University of Central Missouri: ‘The Curious Incident of the Dog in the Night-time’ Includes ‘Pay-What-You-Can’ Sunday Matinee, ASL Interpreter Oct. 10, Sensory Sensitivity Performance Oct. 14

University of Central Missouri Theatre and Dance will present the 2015 Tony Award-winning drama, “The Curious Incident of the Dog in the Night-time.” Based on the best-selling book of the same name written by Mark Haddon and adapted for the stage by Simon Stephens, this play follows a neurodivergent boy as he tries to solve the mystery concerning the death of his neighbor’s dog. The play performs at 7:30 p.m. Oct. 8- 9, with the 9th including an American Language Services (ASL) interpreter; 2 p.m. Oct. 10, which the is first Pay-What-You-Can show at UCM, and at 7:30 p.m. Oct. 14, 15, and 16 with the show on the 14th being a Sensory Sensitive Performance for anyone uncomfortable with drastic changes in lights and sound.



In the play, 15-year-old Christopher has an extraordinary brain. He is exceptional at mathematics but ill-equipped to interpret everyday life. He has never ventured alone beyond the end of his road, he detests being touched, and he distrusts strangers. Now it is seven minutes after midnight, and Christopher stands beside his neighbor’s dead dog, Wellington, who has been speared with a garden fork. Finding himself under suspicion, Christopher is determined to solve the mystery of who murdered Wellington. He carefully records each fact of the crime. His detective work, forbidden by his father, takes him on a thrilling journey that upturns his world.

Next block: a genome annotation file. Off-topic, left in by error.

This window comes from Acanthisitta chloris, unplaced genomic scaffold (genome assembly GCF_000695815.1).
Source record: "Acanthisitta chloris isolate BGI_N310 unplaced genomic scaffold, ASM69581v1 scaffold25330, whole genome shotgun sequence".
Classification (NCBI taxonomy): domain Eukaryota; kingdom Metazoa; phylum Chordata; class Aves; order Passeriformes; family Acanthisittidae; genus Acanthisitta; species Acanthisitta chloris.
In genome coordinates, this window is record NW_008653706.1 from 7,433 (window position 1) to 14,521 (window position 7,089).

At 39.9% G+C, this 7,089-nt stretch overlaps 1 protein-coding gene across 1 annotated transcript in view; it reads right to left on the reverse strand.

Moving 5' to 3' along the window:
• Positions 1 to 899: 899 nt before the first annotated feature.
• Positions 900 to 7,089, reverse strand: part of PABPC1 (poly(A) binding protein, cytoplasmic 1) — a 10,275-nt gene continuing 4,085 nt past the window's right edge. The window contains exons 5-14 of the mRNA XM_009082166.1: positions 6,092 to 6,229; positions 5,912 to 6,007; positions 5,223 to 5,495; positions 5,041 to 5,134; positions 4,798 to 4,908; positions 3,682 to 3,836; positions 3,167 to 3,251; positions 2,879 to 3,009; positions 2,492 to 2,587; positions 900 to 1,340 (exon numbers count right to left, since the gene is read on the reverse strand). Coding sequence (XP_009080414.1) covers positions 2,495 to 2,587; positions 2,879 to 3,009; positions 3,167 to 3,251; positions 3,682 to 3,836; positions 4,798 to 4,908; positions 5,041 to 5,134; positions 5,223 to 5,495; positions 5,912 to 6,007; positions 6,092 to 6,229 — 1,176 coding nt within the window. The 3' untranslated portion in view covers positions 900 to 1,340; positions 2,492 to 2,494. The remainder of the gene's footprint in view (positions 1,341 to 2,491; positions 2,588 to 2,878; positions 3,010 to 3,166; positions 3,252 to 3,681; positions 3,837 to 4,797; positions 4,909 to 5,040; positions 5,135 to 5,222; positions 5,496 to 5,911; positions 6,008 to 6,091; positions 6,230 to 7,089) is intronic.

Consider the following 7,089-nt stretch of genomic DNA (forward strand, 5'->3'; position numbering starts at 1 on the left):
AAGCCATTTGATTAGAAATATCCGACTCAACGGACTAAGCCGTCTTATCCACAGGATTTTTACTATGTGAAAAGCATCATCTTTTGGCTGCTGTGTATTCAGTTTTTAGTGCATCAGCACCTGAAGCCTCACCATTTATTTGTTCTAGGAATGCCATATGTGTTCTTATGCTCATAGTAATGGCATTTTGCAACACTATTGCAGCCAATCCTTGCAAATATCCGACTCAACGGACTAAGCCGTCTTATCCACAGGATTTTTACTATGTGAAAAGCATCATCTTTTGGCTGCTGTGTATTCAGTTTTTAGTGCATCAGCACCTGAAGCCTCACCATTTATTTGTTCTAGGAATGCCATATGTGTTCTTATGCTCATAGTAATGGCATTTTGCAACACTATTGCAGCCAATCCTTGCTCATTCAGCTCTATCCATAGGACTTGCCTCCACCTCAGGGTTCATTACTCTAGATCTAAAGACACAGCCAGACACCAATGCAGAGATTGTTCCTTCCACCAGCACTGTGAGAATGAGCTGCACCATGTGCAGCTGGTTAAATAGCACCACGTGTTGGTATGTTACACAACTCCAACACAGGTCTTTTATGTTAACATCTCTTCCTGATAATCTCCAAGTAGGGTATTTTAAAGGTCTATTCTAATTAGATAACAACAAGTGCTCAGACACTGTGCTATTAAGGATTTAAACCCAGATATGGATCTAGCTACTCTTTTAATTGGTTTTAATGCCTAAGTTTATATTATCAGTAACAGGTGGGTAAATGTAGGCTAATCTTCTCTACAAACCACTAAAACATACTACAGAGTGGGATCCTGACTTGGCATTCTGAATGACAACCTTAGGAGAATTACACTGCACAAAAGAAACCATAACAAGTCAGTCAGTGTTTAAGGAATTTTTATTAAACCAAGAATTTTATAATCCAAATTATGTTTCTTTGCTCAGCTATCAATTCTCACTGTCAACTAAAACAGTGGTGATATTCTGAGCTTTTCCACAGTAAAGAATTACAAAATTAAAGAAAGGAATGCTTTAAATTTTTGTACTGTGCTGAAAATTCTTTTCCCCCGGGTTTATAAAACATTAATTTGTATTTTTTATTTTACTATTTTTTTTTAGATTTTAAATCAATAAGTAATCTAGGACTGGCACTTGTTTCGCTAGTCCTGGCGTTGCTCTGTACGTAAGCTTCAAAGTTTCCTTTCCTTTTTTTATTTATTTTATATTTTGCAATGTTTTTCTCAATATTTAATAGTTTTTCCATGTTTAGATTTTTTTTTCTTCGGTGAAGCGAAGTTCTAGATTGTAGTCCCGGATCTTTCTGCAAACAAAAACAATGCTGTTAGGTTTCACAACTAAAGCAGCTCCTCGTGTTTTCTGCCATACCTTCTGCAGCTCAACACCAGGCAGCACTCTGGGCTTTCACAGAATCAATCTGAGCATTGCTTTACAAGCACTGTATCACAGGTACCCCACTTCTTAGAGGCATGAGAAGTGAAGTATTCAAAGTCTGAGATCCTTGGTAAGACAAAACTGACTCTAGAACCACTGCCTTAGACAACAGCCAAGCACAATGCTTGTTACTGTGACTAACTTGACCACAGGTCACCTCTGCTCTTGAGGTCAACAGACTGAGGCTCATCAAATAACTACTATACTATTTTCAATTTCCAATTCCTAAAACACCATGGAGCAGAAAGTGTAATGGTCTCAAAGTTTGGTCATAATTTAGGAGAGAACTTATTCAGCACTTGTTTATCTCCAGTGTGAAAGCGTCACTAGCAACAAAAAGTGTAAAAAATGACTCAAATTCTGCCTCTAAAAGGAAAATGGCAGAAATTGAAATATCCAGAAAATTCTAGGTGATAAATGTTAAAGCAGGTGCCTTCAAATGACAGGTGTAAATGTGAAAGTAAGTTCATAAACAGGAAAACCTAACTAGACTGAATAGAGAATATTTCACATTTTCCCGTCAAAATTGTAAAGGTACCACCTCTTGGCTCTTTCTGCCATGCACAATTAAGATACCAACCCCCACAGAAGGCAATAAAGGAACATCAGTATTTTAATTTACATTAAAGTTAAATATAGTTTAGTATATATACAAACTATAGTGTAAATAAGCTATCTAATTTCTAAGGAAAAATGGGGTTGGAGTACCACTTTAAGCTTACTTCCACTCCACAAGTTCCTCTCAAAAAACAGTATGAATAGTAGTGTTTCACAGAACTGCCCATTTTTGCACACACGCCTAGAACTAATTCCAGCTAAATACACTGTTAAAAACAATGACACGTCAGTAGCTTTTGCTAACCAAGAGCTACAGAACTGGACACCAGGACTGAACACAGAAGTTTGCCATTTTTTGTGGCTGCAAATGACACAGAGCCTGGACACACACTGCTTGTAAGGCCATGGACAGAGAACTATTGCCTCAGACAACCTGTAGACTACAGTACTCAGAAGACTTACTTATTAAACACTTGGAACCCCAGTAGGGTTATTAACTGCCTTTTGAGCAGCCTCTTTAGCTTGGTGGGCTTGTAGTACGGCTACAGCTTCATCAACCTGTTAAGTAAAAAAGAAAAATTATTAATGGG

When asked about the production, Director Mary Trotter stated “The play really allows us to see the world through the eyes of a character that we don’t often see in the theatre. This makes the play unique because the audience gets to go on the journey with Christopher and experience the world as he sees it. It’s just a wonderfully written, wholly original script that is dramatic but joyful, heart-wrenching, funny and challenging. I don’t think our community will have ever seen anything like it.”



Luke Habjan, a junior theatre technology major who plays Christopher noted about his role, “It’s a very important character to play because this is one of the first times I get to use my own neurodiversity as part of the character. This is Christopher’s story and this is what Christopher is.”



During the first Pay-What-You-Can performance, Sunday, Oct. 10, audiences may choose to pay any amount, $1 or above, for a ticket. UCM Theatre and Dance Chair Ashley Miller-Scully said that she is excited about this new initiative, “As we invite the community to join us “Live on Stage” we want to ensure that financial limitations don’t keep people from the theatre – we really want our entire community to enjoy what we do here.”



An ASL interpreter for the Oct. 10 performance will assist anyone who is hearing impaired that would like to attend. The Sensory Sensitive Performance on Oct. 14 features lighting and sound cues that are lightened so anyone uncomfortable with drastic changes can attend and enjoy the show.

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